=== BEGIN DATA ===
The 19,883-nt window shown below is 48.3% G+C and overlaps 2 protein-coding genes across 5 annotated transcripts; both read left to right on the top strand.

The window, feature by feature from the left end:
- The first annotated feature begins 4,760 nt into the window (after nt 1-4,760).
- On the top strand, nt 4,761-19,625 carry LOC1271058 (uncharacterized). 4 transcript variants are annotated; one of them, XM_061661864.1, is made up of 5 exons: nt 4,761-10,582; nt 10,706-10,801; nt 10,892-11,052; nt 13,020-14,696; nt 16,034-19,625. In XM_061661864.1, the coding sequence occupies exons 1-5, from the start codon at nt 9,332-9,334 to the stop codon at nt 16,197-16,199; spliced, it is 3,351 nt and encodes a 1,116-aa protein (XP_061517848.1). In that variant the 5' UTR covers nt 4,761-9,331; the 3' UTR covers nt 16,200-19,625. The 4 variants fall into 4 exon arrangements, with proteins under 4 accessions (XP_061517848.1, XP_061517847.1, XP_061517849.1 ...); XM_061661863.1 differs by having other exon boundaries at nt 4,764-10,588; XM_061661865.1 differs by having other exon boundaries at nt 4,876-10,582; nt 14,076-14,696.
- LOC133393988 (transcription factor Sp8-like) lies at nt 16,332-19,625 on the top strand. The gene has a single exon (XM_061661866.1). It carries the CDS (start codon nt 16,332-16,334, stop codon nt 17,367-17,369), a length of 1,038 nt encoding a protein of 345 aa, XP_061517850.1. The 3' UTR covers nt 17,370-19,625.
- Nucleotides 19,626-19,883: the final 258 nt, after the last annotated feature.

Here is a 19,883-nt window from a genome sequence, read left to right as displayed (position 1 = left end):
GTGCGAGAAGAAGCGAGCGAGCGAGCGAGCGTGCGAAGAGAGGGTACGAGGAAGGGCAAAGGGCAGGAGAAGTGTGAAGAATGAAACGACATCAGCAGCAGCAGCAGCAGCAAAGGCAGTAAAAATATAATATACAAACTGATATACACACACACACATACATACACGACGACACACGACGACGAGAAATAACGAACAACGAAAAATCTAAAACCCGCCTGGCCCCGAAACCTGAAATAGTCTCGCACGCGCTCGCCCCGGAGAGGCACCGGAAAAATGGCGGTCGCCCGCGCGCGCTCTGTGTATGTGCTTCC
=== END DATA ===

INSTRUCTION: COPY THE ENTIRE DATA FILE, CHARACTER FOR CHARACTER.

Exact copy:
The 19,883-nt window shown below is 48.3% G+C and overlaps 2 protein-coding genes across 5 annotated transcripts; both read left to right on the top strand.

The window, feature by feature from the left end:
- The first annotated feature begins 4,760 nt into the window (after nt 1-4,760).
- On the top strand, nt 4,761-19,625 carry LOC1271058 (uncharacterized). 4 transcript variants are annotated; one of them, XM_061661864.1, is made up of 5 exons: nt 4,761-10,582; nt 10,706-10,801; nt 10,892-11,052; nt 13,020-14,696; nt 16,034-19,625. In XM_061661864.1, the coding sequence occupies exons 1-5, from the start codon at nt 9,332-9,334 to the stop codon at nt 16,197-16,199; spliced, it is 3,351 nt and encodes a 1,116-aa protein (XP_061517848.1). In that variant the 5' UTR covers nt 4,761-9,331; the 3' UTR covers nt 16,200-19,625. The 4 variants fall into 4 exon arrangements, with proteins under 4 accessions (XP_061517848.1, XP_061517847.1, XP_061517849.1 ...); XM_061661863.1 differs by having other exon boundaries at nt 4,764-10,588; XM_061661865.1 differs by having other exon boundaries at nt 4,876-10,582; nt 14,076-14,696.
- LOC133393988 (transcription factor Sp8-like) lies at nt 16,332-19,625 on the top strand. The gene has a single exon (XM_061661866.1). It carries the CDS (start codon nt 16,332-16,334, stop codon nt 17,367-17,369), a length of 1,038 nt encoding a protein of 345 aa, XP_061517850.1. The 3' UTR covers nt 17,370-19,625.
- Nucleotides 19,626-19,883: the final 258 nt, after the last annotated feature.

Here is a 19,883-nt window from a genome sequence, read left to right as displayed (position 1 = left end):
GTGCGAGAAGAAGCGAGCGAGCGAGCGAGCGTGCGAAGAGAGGGTACGAGGAAGGGCAAAGGGCAGGAGAAGTGTGAAGAATGAAACGACATCAGCAGCAGCAGCAGCAGCAAAGGCAGTAAAAATATAATATACAAACTGATATACACACACACACATACATACACGACGACACACGACGACGAGAAATAACGAACAACGAAAAATCTAAAACCCGCCTGGCCCCGAAACCTGAAATAGTCTCGCACGCGCTCGCCCCGGAGAGGCACCGGAAAAATGGCGGTCGCCCGCGCGCGCTCTGTGTATGTGCTTCC